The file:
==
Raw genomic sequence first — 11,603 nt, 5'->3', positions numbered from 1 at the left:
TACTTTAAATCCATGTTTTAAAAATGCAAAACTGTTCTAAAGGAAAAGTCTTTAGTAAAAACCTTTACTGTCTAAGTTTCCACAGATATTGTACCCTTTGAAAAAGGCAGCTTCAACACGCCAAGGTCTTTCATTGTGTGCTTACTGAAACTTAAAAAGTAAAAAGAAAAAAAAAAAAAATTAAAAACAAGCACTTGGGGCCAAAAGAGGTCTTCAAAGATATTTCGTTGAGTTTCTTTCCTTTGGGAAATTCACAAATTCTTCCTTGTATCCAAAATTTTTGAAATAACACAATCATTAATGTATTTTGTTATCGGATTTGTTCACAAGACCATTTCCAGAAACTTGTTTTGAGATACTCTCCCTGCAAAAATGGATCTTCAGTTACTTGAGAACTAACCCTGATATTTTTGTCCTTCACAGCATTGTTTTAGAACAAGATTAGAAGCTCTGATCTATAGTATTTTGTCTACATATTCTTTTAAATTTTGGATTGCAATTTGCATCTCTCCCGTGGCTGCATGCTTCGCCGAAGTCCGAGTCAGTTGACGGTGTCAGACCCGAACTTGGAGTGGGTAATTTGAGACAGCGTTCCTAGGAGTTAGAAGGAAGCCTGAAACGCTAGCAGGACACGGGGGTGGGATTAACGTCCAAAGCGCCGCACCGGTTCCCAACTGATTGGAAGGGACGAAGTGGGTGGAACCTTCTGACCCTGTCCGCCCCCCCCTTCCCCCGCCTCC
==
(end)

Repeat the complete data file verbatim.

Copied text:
Raw genomic sequence first — 11,603 nt, 5'->3', positions numbered from 1 at the left:
TACTTTAAATCCATGTTTTAAAAATGCAAAACTGTTCTAAAGGAAAAGTCTTTAGTAAAAACCTTTACTGTCTAAGTTTCCACAGATATTGTACCCTTTGAAAAAGGCAGCTTCAACACGCCAAGGTCTTTCATTGTGTGCTTACTGAAACTTAAAAAGTAAAAAGAAAAAAAAAAAAAATTAAAAACAAGCACTTGGGGCCAAAAGAGGTCTTCAAAGATATTTCGTTGAGTTTCTTTCCTTTGGGAAATTCACAAATTCTTCCTTGTATCCAAAATTTTTGAAATAACACAATCATTAATGTATTTTGTTATCGGATTTGTTCACAAGACCATTTCCAGAAACTTGTTTTGAGATACTCTCCCTGCAAAAATGGATCTTCAGTTACTTGAGAACTAACCCTGATATTTTTGTCCTTCACAGCATTGTTTTAGAACAAGATTAGAAGCTCTGATCTATAGTATTTTGTCTACATATTCTTTTAAATTTTGGATTGCAATTTGCATCTCTCCCGTGGCTGCATGCTTCGCCGAAGTCCGAGTCAGTTGACGGTGTCAGACCCGAACTTGGAGTGGGTAATTTGAGACAGCGTTCCTAGGAGTTAGAAGGAAGCCTGAAACGCTAGCAGGACACGGGGGTGGGATTAACGTCCAAAGCGCCGCACCGGTTCCCAACTGATTGGAAGGGACGAAGTGGGTGGAACCTTCTGACCCTGTCCGCCCCCCCCTTCCCCCGCCTCC